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Bob Briggs
MusicWeb International, September 2010

Here’s a fascinating collection of early Michelangeli recordings which show him to best advantage. It features music with which he was closely associated.

Mozart’s K450 Concerto is a very much a young man’s performance. There’s a real feeling of the simple pleasure of making music. Michelangeli is perfectly in control of his reading. He displays a nicely bluff sense of humour in the first movement, which is kept tightly in tempo, highlighting the humour. Likewise the finale, another of Mozart’s seeming childlike inspirations. The slow movement is a veritable oasis of calm. The piano sound is very good indeed, the upper notes having a lovely ringing tone. Even though the instrument is pushed very far forward it doesn’t obscure the orchestra, which is good, but Michelangeli’s interpretation deserved better.

He displays a wonderful classical sensibility in the early Beethoven Sonata, but he is always aware that this is the Beethoven who is going to shake the world, so he takes risks and gives the music some heft when it can take it. A later (1975) performance by Michelangeli is available on Music and Arts CD-1147 and although this is better integrated, it doesn’t have the youthful joie de vivre found in every bar of this recording. Despite his youth, Michelangeli finds deep emotion and tension in the slow movement; this is very good indeed. Here, the piano sound is good but in the upper register there is the tendency for the sound to resemble a music-box! A passing thing and not too obtrusive.

Chopin’s 2nd Scherzo is fiery and, almost, demonic is its faster sections, and full of poetic delight in its moments of repose. This is a magisterial performance. The four miniatures are a nice make-weight and bring to a close a fascinating and stimulating disk.

The piano sound, throughout, is good. It varies due to the different dates of recording, but it’s never unacceptable, even when it’s a bit boxy. A little surface noise has been left on the transfers. I really welcome this for it gives a period feel to the recording, which cannot hide its age so why not revel in its source? It’s a privilege to hear this great pianist at the start of his career and this disk is worth having for the Mozart Concerto alone.



David Denton
David's Review Corner, February 2010

Born in Brescia in 1920, the Italian pianist, Arturo Benedetti Michelangeli, became one of the true musical legends before he had reached his fortieth birthday, the present disc covering his early recordings. His father’s demands that he should become a doctor almost thwarted his musical aspirations, but after some time studying medicine he returned to his intended life as a concert pianist. A sensational debut in Rome at the age of twenty soon led to engagements around the world, accompanied by critical acclaim expressed in the terms of a musical genius. Whether he grew tired of the demands made on him, or whether it was a more deep seated mental problem, he was by the 1960’s cancelling almost as many concerts as he gave. That only increased public interest in him, those concerts that he did perform confirming that his genius was undimmed. Towards the end of his life, in 1995, he suffered a heart attack and spent his later years making increasingly fewer appearances. His recorded legacy was not massive, and it was interrupted by the Second World War, the recordings contained on this disc being those from 1939 to 1951 for HMV and Telefunken. Though a technical perfectionist he had a very personal style of playing that could at times be willful in its search for musical beauty. His Mozart was stylish, crisp and with that amazing clarity that characterised his playing, but as with the rather cool and classical approach to the Beethoven sonata, we were not yet in the era of period informed performances. His Chopin, on the other hand, was magical, and played with much affection. The Mozart, from 1951, had a Milan orchestra bringing a chamber backdrop, the recording sounding much older than its date. The remainder is very good for its early 1940’s origin, though surface swish is present. A valuable historic document.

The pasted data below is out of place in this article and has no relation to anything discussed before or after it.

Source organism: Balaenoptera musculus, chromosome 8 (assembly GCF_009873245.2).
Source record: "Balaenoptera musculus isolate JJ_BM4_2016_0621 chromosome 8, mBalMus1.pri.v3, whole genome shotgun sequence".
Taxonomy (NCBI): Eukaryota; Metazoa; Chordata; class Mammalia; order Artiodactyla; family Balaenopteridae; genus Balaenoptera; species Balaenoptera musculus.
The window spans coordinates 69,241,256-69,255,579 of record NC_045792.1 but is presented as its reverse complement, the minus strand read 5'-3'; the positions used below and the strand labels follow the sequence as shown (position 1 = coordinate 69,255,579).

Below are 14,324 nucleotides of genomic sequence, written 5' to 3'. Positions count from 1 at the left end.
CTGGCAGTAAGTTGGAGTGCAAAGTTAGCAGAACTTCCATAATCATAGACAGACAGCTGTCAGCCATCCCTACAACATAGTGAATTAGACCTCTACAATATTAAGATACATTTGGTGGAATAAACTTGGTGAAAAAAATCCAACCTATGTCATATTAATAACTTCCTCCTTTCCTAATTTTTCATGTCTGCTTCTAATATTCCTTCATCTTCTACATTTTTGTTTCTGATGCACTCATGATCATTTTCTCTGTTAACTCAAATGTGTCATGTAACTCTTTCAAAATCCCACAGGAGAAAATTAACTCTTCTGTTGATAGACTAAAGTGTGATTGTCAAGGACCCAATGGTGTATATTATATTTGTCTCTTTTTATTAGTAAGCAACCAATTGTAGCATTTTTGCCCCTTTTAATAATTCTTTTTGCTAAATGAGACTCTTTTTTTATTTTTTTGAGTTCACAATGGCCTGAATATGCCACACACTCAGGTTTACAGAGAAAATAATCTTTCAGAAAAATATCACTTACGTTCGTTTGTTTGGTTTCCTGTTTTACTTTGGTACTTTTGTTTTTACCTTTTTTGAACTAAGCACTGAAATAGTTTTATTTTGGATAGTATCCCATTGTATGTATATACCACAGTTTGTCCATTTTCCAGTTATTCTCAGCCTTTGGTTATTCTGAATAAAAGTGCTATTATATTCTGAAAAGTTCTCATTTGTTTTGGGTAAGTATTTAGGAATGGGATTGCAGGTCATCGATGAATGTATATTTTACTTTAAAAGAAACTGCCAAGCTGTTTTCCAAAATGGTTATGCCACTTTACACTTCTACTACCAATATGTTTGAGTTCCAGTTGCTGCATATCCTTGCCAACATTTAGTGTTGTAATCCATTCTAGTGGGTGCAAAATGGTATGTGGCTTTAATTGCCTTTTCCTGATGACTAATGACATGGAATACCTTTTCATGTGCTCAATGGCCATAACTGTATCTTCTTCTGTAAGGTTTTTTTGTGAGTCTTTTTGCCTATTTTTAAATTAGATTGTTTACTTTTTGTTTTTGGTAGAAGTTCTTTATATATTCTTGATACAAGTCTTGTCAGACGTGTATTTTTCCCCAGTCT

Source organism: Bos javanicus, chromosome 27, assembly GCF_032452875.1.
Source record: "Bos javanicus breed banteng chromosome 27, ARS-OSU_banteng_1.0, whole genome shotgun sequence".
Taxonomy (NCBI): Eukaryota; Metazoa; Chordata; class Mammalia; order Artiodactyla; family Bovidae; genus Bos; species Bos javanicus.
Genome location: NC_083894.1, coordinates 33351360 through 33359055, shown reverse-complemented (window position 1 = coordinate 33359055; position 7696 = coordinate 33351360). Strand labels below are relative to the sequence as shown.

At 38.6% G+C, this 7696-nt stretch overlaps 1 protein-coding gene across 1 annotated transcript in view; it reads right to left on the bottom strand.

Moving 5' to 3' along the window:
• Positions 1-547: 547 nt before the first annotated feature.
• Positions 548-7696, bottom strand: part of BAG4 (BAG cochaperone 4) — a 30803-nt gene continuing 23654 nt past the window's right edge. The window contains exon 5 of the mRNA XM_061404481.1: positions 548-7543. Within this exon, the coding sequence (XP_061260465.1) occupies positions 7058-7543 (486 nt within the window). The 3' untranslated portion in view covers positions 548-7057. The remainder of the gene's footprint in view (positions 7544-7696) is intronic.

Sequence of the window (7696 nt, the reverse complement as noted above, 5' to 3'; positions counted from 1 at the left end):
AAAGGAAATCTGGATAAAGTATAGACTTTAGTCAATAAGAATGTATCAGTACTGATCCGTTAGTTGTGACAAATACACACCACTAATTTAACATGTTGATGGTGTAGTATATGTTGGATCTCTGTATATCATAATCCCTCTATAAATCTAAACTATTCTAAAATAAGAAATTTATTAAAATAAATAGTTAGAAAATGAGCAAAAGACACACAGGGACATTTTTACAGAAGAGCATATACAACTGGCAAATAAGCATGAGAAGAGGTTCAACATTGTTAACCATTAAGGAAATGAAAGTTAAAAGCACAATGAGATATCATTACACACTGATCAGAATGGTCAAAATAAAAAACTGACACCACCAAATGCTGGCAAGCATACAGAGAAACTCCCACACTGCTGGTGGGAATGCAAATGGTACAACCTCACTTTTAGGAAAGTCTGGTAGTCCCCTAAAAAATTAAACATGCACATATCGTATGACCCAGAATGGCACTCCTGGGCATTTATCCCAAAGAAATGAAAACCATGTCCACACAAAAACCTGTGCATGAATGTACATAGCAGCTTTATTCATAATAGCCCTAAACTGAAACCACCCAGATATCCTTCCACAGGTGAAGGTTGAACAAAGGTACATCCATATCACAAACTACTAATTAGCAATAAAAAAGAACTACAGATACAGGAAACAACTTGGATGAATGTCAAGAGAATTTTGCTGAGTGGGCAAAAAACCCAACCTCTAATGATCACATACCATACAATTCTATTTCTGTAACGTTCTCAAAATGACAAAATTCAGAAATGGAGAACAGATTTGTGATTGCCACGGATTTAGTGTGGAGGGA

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3:42:35 AM, 12 July 2014
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